A basketball player’s effort and hustle are valued traits, but they aren’t something that can always be quantified.
Standard box scores show the obviously important statistics of things like points scored and rebounds grabbed. But there are no categories for hustle plays like diving for loose balls.
Or at least, these activities weren’t formally tracked by the NBA until recently, starting with the 2016 playoffs.
At the conclusion of the 2016-17 season, the NBA awarded the inaugural Hustle Award to Patrick Beverly — then with the Houston Rockets. The NBA describes it as an honor that “rewards players that do the little things that don’t often show up in the traditional box score.” Furthermore, the Hustle Award “honors the player that makes the energy and effort plays to help his team win throughout the season.”
Among the “Hustle Stats” that the NBA tracks and considers when determining the award’s winner are box outs, charges drawn, contested shots, deflections, loose balls recovered and screen assists.
On Wednesday, Thaddeus Young became the first Chicago Bulls player to be honored with the award.
In an article from NBC Sports Chicago’s Rob Schaefer, Young admitted that he was unaware that such an honor existed in the league, but he expressed gratitude for it:
“I’m definitely appreciative of the award and hyped that I’m able to get an award that symbolizes who I am.”
Given the new nature of the award, only five players have ever received the honor. Chicago loves its hard-nosed, blue-collar players, and the Bulls franchise has had its fair share of players who fit that mold. So it isn’t out of the question to think that other Bulls could’ve earned the honor if it were awarded sooner.
Here are some former Bulls who deserve recognition for their hustle and would’ve been likely candidates for the NBA’s Hustle Award should it have existed during their careers:
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If just one Bull in franchise history deserved to be recognized for their hustle, then the original Mr. Bull would be it.
A member of the inaugural Bulls team, Sloan helped set the tone for the direction of the franchise with his aggressive defense and toughness. As Ben Dowsett of Forbes put it, Sloan “would be considered tenacious in today’s game.
“He was something else altogether in his era. He didn’t just take charges; he leaned in to accentuate the contact.”
Had the Hustle Award existed back then and been given to Sloan, though, chances are he wouldn’t have thought too much of it.
As noted by the Chicago Tribune, Sloan offered the following words after the announcement his No. 4 jersey would be retired by the Bulls:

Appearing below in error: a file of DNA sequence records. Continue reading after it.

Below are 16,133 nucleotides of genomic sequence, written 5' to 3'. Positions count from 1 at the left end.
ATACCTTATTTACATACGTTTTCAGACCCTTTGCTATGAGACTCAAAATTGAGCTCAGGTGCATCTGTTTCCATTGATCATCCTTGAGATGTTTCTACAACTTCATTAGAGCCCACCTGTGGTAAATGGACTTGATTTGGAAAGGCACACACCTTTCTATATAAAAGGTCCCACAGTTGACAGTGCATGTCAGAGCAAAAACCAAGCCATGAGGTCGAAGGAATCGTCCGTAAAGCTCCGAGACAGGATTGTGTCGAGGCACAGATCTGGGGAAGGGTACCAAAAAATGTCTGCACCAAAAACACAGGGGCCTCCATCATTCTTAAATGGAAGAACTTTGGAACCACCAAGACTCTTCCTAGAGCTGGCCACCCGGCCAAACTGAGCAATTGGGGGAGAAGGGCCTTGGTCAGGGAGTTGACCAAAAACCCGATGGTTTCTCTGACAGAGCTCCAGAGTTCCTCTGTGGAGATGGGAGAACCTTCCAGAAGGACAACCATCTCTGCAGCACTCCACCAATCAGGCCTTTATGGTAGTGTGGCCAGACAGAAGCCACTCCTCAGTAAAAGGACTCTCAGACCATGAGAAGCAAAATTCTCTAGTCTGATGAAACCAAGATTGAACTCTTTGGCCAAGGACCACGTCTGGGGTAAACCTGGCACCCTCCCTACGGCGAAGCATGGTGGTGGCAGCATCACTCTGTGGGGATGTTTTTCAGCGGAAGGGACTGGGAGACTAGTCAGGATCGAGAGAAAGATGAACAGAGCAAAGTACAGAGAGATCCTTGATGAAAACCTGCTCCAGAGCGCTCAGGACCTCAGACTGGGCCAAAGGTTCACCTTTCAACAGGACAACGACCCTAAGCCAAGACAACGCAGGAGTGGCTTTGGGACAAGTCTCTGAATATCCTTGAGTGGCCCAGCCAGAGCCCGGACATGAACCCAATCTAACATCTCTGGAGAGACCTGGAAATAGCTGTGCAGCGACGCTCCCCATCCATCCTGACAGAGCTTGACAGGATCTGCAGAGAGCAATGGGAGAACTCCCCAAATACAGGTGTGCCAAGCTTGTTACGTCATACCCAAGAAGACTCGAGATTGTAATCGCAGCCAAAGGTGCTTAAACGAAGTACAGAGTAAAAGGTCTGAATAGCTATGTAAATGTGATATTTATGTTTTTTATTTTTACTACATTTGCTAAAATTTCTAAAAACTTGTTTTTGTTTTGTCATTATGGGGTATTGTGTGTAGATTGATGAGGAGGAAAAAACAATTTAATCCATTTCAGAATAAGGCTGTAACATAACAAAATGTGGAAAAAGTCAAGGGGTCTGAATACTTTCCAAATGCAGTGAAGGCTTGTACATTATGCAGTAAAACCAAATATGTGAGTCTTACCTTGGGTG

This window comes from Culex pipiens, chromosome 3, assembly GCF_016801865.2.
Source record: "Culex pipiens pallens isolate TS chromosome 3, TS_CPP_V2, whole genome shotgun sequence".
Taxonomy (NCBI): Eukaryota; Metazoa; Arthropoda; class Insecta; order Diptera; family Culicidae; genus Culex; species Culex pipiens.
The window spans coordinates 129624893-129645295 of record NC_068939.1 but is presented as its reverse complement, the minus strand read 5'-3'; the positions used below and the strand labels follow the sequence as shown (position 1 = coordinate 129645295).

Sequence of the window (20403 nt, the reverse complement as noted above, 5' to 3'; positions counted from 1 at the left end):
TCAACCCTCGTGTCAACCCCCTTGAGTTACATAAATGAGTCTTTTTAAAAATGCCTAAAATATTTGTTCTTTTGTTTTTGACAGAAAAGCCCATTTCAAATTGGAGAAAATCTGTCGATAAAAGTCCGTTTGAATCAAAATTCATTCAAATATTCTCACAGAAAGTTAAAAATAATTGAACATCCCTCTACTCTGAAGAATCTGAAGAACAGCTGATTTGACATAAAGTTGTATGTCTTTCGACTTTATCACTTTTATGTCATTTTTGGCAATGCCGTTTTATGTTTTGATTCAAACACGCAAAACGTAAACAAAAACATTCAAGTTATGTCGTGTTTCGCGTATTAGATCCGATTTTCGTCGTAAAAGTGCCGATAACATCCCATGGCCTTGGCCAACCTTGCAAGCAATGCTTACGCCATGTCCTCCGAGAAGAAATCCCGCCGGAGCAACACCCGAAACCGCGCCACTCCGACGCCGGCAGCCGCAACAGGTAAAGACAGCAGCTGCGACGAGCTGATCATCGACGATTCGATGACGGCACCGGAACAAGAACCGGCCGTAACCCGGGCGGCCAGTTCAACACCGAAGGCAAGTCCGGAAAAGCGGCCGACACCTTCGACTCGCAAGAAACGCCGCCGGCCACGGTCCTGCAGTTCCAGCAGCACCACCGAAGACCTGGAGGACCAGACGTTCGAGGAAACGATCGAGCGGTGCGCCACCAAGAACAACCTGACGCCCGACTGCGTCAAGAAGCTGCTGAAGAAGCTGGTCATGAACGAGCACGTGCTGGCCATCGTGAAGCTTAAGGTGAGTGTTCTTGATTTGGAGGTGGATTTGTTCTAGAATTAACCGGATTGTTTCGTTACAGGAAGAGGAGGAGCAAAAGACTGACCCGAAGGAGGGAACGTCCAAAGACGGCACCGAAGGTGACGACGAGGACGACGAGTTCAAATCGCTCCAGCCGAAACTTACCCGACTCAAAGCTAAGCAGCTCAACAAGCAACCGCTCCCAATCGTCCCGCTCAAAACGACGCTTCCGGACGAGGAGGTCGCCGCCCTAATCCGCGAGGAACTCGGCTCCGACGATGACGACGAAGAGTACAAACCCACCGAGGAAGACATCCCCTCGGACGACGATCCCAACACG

“Why should a guy be rewarded for giving 100 percent at his job? Everybody’s supposed to do that.”
When Dennis Rodman comes to the minds of Bulls fans — and basketball fans in general — the following photo is likely one of the first things that’s thought of. And that alone would be enough to epitomize the hustle he displayed on the basketball court:
Arguably the most well-known and iconic photo of Rodman, the photographer who captured it, Sam Forencich, told NBA Global that it “really symbolizes the effort, excellence and athleticism” of the former Bulls forward. Size, strength and talent are important, but Rodman wouldn’t have been the rebounding machine he was if not for the hustle he gave while on the court.
Hustle was not only one of Kirk Hinrich’s defining traits as a professional basketball player, but it was also one of the traits that made him valuable enough to have had a 13-season long career in the NBA.
Hinrich had two stints with the Bulls, spanning the course of 10.5 seasons. Despite being the franchise leader in 3-pointers, fans know him best for his gritty play and effort. Even later in his career, Captain Kirk continued to be the player who would dive for loose balls, take charges and sacrifice his body in an effort to help the Bulls win. It’s what made him a fan favorite.
Bulls fans are familiar with the numerous catchphrases and sayings that Stacey King, former Bull and current TV color commentator for Bulls games, has come up with over the years. One of King’s many popular phrases is “heart, hustle, and muscle,” and perhaps no Bull has epitomized that more than Joakim Noah — at least since the phrase was coined.
Noah gave a glimpse of the hustle player he’d become known as in the NBA during triple overtime of game 6 in the Bulls’ 2009 first-round playoff series against the Boston Celtics. The steal and slam from the big man has become one of the most iconic plays in his career.
Noah became a fan favorite because of his unmatched energy and defensive effort. King has even previously compared Noah to Rodman, calling him a “modern day Dennis Rodman” while on The Danny Mac Show in 2011.